An important conceit of a variety of forms of financial advice, including the financial independence space but also genuine financial planners, is the avoidance at all costs of “lifestyle inflation.” Lifestyle inflation, the theory goes, is the curse of spending additional money on living expenses just because your income increases, whether it’s due to raises, promotions, bonuses, or job changes.
My insight into this phenomenon may be unfamiliar to you, because unlike your favorite financial independence blogger or investment banker, I’m poor.
Living below, above, and within your means
You can imagine at any income level someone choosing to spend more than they earn, less than they earn, or as much as they earn. In this context it’s irrelevant whether the person is saving aggressively for retirement or not: they can save aggressively whether they are spending more or less than they earn each month. For example, like many people I both have student loans and make sure to max out my Roth IRA each year. Additional years of IRA contributions are worth more to me than accelerating the pace of my student loan repayments, so I privilege IRA contributions above student loan payments. Your calculus, naturally, may be different.
Living below, above, and within your needs
The important thing to me is not whether you are living within your means. The important thing to me is whether you’re living within your needs.
As a poor person, I know that your means and your needs have different values. I live within my means, but below my needs. For example, this is my office:
Cleanest my desk has been in 6 months 💪 pic.twitter.com/HjysJ5Vdqu
— Free-quent Flyer (@FreequentFlyr) June 19, 2017
To the right of my desk is a wall. To the left of my desk is a dining room table. If I made more money, the most natural thing in the world would be to rent an apartment with an additional bedroom so I could set up a proper office instead of working at a small desk tucked away in the corner. This is an illustration of what it means to live within one’s means but below one’s needs.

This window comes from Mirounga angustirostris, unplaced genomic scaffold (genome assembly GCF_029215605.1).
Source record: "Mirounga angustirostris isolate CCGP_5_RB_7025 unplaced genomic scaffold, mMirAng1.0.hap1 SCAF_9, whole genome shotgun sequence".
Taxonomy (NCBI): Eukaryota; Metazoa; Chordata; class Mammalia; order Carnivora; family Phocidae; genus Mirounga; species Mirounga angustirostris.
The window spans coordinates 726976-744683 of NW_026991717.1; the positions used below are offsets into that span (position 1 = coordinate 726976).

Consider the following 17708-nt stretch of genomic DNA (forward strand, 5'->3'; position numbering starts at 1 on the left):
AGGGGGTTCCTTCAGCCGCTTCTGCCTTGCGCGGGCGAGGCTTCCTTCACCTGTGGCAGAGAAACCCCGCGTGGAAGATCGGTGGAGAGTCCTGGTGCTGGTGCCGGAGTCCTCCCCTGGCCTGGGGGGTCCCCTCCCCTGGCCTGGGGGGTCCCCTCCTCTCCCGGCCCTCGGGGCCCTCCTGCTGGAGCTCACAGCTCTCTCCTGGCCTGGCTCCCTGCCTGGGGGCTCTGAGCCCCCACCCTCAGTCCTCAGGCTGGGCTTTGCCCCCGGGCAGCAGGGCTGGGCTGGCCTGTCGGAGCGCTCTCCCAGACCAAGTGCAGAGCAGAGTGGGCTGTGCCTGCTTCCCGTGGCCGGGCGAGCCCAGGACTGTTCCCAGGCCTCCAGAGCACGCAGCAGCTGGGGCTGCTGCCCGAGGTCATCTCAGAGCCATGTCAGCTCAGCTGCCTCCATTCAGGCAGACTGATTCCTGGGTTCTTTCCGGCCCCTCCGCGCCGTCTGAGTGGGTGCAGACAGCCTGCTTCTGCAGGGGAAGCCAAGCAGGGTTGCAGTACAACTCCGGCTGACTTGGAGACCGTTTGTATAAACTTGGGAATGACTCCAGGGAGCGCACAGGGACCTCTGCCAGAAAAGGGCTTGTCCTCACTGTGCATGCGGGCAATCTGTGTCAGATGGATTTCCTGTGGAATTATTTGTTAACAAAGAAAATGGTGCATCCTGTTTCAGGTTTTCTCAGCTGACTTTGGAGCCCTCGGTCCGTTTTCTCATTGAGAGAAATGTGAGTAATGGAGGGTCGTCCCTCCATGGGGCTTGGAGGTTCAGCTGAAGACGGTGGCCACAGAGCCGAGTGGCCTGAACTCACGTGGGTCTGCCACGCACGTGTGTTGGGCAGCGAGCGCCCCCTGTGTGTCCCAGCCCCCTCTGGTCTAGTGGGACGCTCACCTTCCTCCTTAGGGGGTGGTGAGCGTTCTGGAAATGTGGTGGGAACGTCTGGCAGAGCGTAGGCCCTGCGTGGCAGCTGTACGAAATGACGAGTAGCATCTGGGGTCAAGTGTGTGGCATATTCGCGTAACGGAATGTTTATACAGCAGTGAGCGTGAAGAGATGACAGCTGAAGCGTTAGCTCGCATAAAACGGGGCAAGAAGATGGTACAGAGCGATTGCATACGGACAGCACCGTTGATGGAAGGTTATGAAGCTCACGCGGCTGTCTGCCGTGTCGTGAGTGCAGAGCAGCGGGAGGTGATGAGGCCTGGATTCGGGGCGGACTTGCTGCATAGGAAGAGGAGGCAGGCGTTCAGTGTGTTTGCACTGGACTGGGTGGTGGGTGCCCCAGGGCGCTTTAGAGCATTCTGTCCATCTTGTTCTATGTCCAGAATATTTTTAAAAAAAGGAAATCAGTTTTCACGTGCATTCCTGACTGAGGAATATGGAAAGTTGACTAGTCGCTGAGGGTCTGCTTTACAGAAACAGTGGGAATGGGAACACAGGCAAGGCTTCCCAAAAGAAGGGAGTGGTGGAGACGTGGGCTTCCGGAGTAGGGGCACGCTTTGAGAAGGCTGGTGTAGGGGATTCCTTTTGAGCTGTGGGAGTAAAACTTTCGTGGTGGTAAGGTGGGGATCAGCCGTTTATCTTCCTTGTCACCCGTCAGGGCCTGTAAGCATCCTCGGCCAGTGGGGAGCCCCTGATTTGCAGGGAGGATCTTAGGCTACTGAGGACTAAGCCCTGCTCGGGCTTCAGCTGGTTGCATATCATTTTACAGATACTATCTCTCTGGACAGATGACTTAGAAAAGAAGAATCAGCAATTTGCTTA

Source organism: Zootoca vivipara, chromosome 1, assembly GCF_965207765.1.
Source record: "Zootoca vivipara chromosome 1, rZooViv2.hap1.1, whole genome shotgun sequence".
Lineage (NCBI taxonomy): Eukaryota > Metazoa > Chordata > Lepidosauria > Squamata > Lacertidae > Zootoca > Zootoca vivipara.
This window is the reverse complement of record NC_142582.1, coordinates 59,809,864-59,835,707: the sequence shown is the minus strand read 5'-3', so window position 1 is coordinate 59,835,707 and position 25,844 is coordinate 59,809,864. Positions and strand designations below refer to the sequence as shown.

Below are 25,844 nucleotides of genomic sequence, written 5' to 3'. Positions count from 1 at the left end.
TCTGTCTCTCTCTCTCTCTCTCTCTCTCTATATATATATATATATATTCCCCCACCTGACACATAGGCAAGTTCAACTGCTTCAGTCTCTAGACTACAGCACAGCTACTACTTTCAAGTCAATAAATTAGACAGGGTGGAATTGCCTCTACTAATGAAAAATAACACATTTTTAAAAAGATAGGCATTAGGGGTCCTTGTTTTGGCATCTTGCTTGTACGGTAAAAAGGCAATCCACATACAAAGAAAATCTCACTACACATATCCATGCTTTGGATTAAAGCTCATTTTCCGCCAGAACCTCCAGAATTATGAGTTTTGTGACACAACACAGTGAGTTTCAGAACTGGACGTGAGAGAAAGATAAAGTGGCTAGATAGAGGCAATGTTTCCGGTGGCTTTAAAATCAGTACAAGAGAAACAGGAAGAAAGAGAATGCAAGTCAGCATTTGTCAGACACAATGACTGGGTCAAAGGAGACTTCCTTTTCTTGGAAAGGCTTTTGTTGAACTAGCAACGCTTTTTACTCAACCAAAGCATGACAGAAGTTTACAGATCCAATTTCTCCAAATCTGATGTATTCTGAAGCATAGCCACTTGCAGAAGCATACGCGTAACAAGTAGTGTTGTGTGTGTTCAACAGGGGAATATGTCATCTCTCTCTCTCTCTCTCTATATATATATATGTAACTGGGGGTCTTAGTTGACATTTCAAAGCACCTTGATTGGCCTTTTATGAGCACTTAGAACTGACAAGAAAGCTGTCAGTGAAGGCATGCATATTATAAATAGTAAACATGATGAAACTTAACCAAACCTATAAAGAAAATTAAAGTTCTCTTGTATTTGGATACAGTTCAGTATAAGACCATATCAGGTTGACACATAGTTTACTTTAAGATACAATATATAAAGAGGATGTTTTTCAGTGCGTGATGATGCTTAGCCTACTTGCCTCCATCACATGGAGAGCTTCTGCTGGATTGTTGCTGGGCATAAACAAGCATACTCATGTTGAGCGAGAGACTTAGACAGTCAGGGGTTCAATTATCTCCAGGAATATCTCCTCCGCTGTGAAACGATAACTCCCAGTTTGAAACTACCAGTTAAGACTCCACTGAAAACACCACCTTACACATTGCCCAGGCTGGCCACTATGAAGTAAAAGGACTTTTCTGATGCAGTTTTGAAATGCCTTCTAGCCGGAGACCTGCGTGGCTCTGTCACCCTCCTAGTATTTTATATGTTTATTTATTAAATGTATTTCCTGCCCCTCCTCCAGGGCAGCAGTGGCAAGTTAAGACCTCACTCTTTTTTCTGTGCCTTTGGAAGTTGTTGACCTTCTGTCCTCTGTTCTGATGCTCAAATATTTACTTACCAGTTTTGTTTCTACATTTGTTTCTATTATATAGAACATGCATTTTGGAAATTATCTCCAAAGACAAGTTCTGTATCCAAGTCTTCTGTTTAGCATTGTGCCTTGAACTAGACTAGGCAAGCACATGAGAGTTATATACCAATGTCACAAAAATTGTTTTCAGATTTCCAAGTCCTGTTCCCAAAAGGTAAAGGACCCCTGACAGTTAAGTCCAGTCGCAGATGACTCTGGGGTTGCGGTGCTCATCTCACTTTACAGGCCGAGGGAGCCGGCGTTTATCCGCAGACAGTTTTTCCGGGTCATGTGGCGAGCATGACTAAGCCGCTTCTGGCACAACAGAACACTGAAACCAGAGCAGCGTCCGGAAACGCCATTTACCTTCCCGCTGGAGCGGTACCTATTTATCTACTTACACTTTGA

Why don’t financial independence types understand this?
It appears to me that the reason financial independence bloggers are so obsessed with cutting expenses out of their budgets is that, never having been poor, they leapfrogged the “living within your means” step all the way to “living above your needs.” While the ordinary working poor have never had to “decide” to cut “unnecessary” expenses of their budget, the suddenly wealthy — whether doctor, accountant, or real estate magnate — immediately start spending their entire disposable income, including on things they later discover are entirely unnecessary.
But to be clear, this stylized case is extremely unusual among the public at large, however common it is among financial independence bloggers; whether or not your expenses are within your means is an entirely different question from whether they’re within your needs.
In defense of lifestyle inflation
For an ordinary person, i.e. not a highly-paid software engineer or owner of a vast real estate empire, the essential principle of financial management is not to “cut out all unnecessary expenses.” The important thing is the addition of all those expenses that are needed, but only those expenses that are needed.
I need an additional room to work in, but I can’t afford it. If I could afford it, I would happily pay for it.
Sound budgeting, in other words, isn’t about cutting out the unnecessary, it’s about adding the necessary. It’s irrelevant to me whether your necessary expenses are Vegas conferences with colleagues, chophouse dinners with clients, or something as minor as a little extra room to work in.
This is something that only someone building a lifestyle from poverty can understand; if you went straight from college to leasing new German automobiles, you’re naturally bound to find unnecessary expenses in your budget. If you never make that mistake, you have the great advantage of being able to spend more on things that matter, rather than spend less on things that don’t.